Johann Wempe Award 2002 - Russel Cannon

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Russel Cannon

Dr Russell Cannon (born 1942), Director of the Anglo-Australian Observatory (AAO) Sydney/Coonabarabran between 1986 and 1996, is honoured this year with the Johann Wempe Award for his outstanding achievements in the field of spectrographic sky detection. Dr. Cannon played a major role in the development of the "2-degree instrument" (2dF), a complex fibre optic technique that allows the light spectra of 400 points to be collected and analysed simultaneously. Before moving to Australia, Dr Cannon was Deputy Director of the Royal Observatory, Edinburgh, where he was responsible for the photographic survey of the southern sky with the 1-m Schmidt telescope, also in Australia.

The prize is awarded in honour of the last director of the Astrophysical Observatory Potsdam, Prof. Dr. Johann Wempe (1906-1980), himself a spectroscopist. The laureate will give a prize lecture on "The Development of Astronomical Spectroscopy" at the AIP on 20 September. Wempe had bequeathed his fortune to the Central Institute for Astrophysics in his will to improve the living conditions of the Institute's staff. The Johann Wempe Prize draws on the remaining part of that legacy. In addition to his prize lecture, Russell Cannon will spend some time at the AIP to hold scientific discussions with various Institute members and thus enrich the scientific life at the Institute. His main scientific interest is in galactic globular clusters, particularly the abundance of elements in them. This is a strong constraint on the formation models. In this context, there is a good link to the "Star Formation" working group headed by Dr. Hans Zinnecker, with whom he will cooperate.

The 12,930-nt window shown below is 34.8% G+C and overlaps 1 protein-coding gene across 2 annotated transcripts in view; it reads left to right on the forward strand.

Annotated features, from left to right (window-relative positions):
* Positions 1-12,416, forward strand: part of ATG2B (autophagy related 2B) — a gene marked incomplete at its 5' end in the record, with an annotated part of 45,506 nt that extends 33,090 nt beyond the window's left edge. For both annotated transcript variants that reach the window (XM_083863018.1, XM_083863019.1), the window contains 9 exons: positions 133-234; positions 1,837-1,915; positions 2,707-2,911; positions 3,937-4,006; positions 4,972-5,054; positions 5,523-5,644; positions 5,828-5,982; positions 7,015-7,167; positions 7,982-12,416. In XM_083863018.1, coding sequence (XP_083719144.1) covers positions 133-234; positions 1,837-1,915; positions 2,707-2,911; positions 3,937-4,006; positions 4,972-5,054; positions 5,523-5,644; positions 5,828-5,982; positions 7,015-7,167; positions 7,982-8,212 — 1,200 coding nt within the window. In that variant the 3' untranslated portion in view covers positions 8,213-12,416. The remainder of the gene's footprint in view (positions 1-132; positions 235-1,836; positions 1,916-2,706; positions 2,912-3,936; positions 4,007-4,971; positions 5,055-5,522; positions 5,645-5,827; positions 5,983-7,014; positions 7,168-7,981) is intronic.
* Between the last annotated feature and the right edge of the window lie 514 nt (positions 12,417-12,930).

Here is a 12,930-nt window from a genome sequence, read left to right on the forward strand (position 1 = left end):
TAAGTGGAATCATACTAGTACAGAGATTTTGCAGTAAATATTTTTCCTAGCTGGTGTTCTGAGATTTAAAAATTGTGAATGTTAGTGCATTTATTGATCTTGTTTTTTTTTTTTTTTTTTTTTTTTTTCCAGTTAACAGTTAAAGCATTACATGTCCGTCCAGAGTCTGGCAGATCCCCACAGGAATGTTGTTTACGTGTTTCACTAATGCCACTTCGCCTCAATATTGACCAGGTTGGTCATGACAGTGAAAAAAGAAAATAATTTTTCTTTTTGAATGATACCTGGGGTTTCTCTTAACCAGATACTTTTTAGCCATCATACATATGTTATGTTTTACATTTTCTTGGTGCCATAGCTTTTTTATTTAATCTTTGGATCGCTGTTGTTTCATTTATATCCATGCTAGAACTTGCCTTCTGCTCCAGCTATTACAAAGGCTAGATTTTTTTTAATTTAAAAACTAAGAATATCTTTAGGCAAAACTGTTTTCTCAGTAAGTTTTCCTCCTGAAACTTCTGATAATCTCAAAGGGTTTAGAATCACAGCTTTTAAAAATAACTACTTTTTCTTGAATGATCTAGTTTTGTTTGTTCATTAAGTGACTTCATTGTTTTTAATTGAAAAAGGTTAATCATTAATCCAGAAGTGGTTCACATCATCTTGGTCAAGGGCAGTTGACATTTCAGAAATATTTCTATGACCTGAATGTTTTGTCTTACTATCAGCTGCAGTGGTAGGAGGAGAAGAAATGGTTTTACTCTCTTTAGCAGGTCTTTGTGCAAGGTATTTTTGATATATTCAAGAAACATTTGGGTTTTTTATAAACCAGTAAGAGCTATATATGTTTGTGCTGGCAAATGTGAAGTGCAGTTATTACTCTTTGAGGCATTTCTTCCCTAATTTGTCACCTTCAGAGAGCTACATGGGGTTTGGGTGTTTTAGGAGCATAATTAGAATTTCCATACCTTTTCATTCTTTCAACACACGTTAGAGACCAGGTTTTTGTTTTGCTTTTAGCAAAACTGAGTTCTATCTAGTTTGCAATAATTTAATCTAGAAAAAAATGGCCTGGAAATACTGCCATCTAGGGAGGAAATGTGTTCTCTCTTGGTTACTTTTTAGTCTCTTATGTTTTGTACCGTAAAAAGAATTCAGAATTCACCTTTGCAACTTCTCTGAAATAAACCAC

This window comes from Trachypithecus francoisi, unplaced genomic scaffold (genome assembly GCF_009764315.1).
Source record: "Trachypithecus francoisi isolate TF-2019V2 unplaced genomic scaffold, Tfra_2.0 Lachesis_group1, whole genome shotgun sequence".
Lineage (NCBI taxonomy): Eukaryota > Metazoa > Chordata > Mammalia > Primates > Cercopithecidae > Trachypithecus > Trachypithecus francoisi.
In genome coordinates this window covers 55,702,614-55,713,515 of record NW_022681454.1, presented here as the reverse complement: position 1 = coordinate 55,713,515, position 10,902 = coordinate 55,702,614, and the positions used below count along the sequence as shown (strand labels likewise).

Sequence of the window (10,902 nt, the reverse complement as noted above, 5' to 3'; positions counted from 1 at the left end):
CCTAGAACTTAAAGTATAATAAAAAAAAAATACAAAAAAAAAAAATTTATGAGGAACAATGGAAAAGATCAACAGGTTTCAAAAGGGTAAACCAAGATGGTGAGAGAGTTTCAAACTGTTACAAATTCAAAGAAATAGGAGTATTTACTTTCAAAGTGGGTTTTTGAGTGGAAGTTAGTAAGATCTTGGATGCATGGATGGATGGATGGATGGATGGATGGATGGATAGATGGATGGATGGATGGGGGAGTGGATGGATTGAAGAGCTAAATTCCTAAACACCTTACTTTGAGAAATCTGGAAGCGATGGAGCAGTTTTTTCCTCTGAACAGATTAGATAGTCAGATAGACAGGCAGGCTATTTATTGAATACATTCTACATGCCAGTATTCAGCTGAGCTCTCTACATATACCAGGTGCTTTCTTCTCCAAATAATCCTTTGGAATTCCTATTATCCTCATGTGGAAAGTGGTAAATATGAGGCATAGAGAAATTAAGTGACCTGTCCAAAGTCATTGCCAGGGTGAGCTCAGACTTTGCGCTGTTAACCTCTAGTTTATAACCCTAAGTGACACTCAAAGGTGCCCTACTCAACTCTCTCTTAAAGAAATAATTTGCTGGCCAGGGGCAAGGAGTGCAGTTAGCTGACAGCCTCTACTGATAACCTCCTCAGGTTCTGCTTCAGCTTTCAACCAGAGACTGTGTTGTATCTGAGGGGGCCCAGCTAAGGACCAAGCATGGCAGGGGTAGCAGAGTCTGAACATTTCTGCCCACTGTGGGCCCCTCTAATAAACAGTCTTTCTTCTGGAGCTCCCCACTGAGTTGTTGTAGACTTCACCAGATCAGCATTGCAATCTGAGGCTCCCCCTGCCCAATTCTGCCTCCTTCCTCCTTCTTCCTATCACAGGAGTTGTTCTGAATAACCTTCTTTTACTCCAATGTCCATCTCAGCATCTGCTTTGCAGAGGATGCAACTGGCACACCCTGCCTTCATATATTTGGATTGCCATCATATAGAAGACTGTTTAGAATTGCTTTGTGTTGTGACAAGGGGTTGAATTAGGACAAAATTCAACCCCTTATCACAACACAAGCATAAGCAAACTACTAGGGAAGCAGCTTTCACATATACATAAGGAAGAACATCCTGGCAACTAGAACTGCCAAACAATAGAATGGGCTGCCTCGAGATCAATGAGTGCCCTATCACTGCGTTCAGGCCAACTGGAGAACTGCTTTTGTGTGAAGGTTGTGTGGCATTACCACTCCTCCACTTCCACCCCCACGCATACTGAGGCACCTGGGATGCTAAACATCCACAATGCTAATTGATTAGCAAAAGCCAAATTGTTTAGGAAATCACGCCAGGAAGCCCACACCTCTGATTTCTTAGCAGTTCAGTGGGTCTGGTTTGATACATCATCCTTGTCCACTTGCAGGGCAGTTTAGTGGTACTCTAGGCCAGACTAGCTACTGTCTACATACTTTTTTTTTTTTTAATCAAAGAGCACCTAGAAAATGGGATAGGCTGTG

The fibre optic technology of the "2dF" instrument allows the simultaneous recording of 400 points within an angle of 2 degrees. This made it possible to measure the redshift of a quarter of a million galaxies, ten times more than previous surveys. The AIP has a similar instrument in the form of the Potsdam Multi-Aperture Spectrometer (PMAS), which is currently being set up in Spain under the direction of Dr Martin Roth, and thus has another interesting point of contact with the Australian guest scientist.

Last update: 10. November 2021